Artichoke plume moth—Platyptilia carduidactyla
Adults of the artichoke plume moth vary in color from buff to brownish buff, with a wing expanse of 3/4 to 1 1/4 inches. Both fore and hind wings are divided into lobes, giving the appearance of several pairs of wings; the hind wings are fringed. Young larvae are pale yellow; older larvae are off white and turn yellow to pink at maturity.
Female moths lay an average of 245 eggs. Eggs are usually laid singly on the underside of leaves and occasionally on the bud stalk. The freshly deposited eggs are light greenish yellow and turn darker with age.
Larvae hatch and feed externally on leaves of vegetative shoots. After the first molt, larvae start tunneling into the leaf stalk. Some larvae may move toward the leaf petiole or toward the buds and mine the outer bracts. With each subsequent molt, the larvae work their way toward the center of the bud. Larvae undergo four to five instars. When close to pupation, larvae cease feeding and emerge from the feeding site and generally drop to the ground. Pupation generally occurs in plant debris, among folds of dried-up leaves.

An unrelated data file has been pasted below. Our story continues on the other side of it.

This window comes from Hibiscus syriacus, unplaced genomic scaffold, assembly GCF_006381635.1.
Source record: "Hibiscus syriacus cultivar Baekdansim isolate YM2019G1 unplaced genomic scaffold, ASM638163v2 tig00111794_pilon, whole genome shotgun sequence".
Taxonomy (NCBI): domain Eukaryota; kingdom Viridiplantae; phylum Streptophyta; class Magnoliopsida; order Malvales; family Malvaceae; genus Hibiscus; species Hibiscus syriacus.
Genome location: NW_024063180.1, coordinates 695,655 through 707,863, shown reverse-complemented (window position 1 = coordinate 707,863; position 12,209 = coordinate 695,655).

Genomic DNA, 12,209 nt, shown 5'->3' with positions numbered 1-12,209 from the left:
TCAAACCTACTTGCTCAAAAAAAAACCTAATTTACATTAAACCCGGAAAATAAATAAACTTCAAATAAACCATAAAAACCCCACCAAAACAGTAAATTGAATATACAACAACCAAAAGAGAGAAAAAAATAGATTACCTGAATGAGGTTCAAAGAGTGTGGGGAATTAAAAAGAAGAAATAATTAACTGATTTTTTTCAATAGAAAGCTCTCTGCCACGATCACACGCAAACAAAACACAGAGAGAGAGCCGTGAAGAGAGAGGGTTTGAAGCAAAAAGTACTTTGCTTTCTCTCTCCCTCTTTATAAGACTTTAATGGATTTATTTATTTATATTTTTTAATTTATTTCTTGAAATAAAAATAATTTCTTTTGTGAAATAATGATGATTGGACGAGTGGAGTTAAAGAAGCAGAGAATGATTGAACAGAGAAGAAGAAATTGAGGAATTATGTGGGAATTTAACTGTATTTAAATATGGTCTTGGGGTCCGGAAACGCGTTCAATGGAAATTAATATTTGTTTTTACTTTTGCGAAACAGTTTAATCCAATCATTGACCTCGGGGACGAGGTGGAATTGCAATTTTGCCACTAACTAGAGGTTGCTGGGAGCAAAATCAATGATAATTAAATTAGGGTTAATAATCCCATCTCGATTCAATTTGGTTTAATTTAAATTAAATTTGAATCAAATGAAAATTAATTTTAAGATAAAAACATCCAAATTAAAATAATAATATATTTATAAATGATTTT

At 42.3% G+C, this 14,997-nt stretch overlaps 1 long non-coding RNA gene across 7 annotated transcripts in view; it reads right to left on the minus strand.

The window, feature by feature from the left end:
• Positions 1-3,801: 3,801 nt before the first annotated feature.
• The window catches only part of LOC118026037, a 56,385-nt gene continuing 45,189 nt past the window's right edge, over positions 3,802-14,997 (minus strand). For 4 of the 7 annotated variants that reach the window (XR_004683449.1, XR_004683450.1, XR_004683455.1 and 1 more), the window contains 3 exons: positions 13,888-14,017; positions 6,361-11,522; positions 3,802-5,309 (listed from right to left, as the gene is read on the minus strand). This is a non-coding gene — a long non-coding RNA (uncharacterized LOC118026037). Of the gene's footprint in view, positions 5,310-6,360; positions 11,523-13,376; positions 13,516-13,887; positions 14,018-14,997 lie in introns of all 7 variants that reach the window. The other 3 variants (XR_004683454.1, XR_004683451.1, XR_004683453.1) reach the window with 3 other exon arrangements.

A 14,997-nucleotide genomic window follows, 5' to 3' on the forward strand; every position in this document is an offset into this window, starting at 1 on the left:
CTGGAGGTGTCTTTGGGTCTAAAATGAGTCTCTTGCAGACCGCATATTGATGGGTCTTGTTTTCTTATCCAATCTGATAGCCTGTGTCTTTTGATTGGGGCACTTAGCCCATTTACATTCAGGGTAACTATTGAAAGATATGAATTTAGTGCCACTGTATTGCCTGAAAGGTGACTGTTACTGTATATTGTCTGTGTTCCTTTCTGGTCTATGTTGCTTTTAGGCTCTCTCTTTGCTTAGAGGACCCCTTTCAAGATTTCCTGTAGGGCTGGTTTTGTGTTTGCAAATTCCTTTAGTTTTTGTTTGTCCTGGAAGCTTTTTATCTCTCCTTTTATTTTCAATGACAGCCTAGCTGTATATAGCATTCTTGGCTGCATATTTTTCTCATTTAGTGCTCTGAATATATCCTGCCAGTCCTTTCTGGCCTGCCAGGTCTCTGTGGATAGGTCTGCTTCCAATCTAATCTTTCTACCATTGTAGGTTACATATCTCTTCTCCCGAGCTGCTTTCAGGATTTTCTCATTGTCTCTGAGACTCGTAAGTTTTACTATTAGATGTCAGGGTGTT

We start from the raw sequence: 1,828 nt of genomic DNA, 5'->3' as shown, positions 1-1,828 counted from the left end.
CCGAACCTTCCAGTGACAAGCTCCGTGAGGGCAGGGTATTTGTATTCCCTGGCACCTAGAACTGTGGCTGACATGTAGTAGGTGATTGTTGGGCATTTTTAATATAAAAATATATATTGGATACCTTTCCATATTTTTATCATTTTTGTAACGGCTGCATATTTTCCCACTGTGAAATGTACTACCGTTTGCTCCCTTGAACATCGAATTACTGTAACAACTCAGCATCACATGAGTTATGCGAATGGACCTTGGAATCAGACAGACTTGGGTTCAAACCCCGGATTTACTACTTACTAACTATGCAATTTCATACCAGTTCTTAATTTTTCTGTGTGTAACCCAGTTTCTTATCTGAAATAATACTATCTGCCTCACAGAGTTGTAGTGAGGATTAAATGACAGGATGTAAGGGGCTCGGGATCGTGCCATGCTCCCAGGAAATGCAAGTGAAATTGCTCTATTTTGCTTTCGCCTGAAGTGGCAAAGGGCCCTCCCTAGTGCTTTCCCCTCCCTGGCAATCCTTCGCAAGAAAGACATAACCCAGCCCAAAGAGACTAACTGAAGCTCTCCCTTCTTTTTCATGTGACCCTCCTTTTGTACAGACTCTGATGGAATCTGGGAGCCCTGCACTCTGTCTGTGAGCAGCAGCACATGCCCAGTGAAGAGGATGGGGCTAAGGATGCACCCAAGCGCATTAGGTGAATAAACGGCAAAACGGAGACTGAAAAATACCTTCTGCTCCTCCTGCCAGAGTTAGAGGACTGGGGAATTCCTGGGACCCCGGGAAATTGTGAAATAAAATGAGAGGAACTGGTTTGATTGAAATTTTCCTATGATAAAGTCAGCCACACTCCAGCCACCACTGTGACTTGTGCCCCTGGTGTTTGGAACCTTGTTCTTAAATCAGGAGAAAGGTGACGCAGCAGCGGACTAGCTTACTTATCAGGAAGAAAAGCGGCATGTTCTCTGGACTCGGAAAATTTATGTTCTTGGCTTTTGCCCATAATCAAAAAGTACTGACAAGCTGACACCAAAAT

There are three to four overlapping generations of the plume moth a year.
Larvae may chew holes in choke bracts, new stems, and leaves and bore into stem and buds. Larvae may
also bore into the crown below the soil surface.
Cut all plants down to ground level for 2 or 3 months once a year. Chop and cover cuttings with at least 6 inches of soil. Remove all thistles and related plants. Predaceous nematodes may limit the pest if properly applied, although they are not reliable. Soak replant stumps or apply nematodes when you find plume moth larvae about 1/4 inch in the center of plants. Use a pressurized sprayer to apply a solution of nematodes once a week for three weeks.